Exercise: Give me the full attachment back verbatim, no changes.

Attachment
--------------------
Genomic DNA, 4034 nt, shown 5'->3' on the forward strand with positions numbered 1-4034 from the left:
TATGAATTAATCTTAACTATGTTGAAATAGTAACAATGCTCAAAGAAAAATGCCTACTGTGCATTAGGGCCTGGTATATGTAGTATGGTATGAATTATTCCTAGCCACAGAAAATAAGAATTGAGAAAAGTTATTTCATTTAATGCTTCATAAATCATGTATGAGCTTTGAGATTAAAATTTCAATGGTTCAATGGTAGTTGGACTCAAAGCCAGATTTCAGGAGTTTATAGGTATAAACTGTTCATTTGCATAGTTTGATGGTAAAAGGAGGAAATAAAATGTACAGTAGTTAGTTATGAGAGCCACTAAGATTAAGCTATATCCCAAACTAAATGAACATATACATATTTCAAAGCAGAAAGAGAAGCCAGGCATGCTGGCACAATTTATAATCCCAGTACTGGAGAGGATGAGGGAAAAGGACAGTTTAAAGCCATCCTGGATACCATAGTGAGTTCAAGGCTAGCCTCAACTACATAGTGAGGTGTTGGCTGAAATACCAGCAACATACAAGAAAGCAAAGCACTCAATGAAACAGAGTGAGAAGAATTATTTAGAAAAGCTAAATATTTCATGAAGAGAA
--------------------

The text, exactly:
Genomic DNA, 4034 nt, shown 5'->3' on the forward strand with positions numbered 1-4034 from the left:
TATGAATTAATCTTAACTATGTTGAAATAGTAACAATGCTCAAAGAAAAATGCCTACTGTGCATTAGGGCCTGGTATATGTAGTATGGTATGAATTATTCCTAGCCACAGAAAATAAGAATTGAGAAAAGTTATTTCATTTAATGCTTCATAAATCATGTATGAGCTTTGAGATTAAAATTTCAATGGTTCAATGGTAGTTGGACTCAAAGCCAGATTTCAGGAGTTTATAGGTATAAACTGTTCATTTGCATAGTTTGATGGTAAAAGGAGGAAATAAAATGTACAGTAGTTAGTTATGAGAGCCACTAAGATTAAGCTATATCCCAAACTAAATGAACATATACATATTTCAAAGCAGAAAGAGAAGCCAGGCATGCTGGCACAATTTATAATCCCAGTACTGGAGAGGATGAGGGAAAAGGACAGTTTAAAGCCATCCTGGATACCATAGTGAGTTCAAGGCTAGCCTCAACTACATAGTGAGGTGTTGGCTGAAATACCAGCAACATACAAGAAAGCAAAGCACTCAATGAAACAGAGTGAGAAGAATTATTTAGAAAAGCTAAATATTTCATGAAGAGAA